Wednesday, 24 April 2019

Baroness Warsi condemns Theresa May for ‘bowing down’ to Trump

LONDON: An ex-Cabinet minister has accused the Government of “bowing down” to Donald Trump, demanding that Theresa May consider cancelling his state visit. Baroness Warsi said ministers had to decide whether it is right for the UK to bestow the “highest honour” it can on a US President who holds such controversial views. She urged ministers to refer to Mr Trump’s immigration policy as a “Muslim ban”, arguing there could be no doubt that is what it is. It follows calls from Labour, the Liberal Democrats and other Tories to cancel the trip, not to mention an official petition that has soared past one million signatures. Baroness Warsi said: “Those who run and govern this country bowing down to a man who holds the views that he holds, values which are not the same as British values, I think is sending out a very wrong signal.” “[State visits] are an honour of the highest order that a country can bestow on a visiting dignitary, it’s lots of pomp and ceremony, banquets and gifts and welcome and flattering speeches and all at the cost of the British tax payer. “We have to question whether in Britain, this is something Britain should be doing for a man who has no respect for women, disdain for minorities, little value for LGBT communities, no compassion clearly for the vulnerable and whose policies are rooted in divisive rhetoric.”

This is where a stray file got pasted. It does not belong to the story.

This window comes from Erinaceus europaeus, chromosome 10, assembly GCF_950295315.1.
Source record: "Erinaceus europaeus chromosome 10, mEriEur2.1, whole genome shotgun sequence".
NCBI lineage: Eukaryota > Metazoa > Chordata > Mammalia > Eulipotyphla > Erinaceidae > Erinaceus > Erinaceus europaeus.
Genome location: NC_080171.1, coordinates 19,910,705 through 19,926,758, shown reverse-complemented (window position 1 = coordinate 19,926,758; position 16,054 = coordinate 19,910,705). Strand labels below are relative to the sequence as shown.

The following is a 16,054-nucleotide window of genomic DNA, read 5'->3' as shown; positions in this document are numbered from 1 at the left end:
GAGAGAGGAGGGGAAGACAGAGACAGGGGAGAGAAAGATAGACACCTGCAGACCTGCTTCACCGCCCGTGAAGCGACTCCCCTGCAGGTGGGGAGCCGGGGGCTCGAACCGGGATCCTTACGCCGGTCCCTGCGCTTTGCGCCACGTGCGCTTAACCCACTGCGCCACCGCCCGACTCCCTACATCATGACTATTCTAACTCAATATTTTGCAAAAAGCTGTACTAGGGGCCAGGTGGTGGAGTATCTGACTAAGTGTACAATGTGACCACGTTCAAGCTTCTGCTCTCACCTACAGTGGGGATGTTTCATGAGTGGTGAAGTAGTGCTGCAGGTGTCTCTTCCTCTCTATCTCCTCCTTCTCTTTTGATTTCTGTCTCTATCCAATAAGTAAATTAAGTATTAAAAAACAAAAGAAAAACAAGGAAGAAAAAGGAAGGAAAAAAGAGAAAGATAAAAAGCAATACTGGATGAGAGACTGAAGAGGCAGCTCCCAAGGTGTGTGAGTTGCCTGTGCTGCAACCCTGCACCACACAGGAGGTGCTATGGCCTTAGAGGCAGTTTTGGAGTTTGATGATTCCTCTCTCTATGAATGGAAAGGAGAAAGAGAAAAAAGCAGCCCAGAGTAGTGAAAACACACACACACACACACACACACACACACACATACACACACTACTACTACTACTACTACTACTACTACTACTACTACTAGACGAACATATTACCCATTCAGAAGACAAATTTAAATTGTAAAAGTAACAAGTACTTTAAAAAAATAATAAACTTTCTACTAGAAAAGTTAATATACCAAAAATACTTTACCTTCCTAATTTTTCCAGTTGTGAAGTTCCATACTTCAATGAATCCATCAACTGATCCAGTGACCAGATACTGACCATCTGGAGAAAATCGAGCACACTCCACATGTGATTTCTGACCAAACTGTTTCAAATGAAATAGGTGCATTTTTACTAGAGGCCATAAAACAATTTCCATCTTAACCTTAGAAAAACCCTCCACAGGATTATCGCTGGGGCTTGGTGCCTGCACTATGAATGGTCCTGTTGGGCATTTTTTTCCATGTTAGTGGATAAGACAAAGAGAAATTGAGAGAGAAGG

But Downing Street was resisting pressure to withdraw the invitation given to Mr Trump by the Prime Minister at the weekend, when she became the first foreign leader to meet the new President. A spokeswoman said the Government’s position is that an invitation has been extended and accepted. Labour leader Jeremy Corbyn, London Mayor Sadiq Khan, the Liberal Democrats and the Conservative leader in Scotland, Ruth Davidson, have all called for the visit to be cancelled. Meanwhile a petition set up a matter of days ago has now exceeded one million signatures, having past the 10,000 mark requiring a government response, and the 100,000 mark meaning it must be considered for a debate in Parliament. It comes after Boris Johnson confirmed that Mr Trump’s plan to temporarily ban travellers coming into the US from a group of predominantly Muslim countries – Iraq, Iran, Libya, Somalia, Sudan, Syria and Yemen – would only affect people who are dual citizens of the UK and a listed country, going directly to the US from the listed country. But the uproar over the ban, which Ms May at first refused to condemn, and then under pressure issued a statement saying she “does not agree” with it, continued regardless. Ms May had sidestepped questioning over whether she agreed with Mr Trump’s policy just hours after being pictured holding hands with the President at the White House, where she praised his “stunning” election victory. Baroness Warsi added: “What was worrying and what is worrying now, is the silence that we’re getting from government and its important that government come out and say this is a Muslim ban, which they condemn.”

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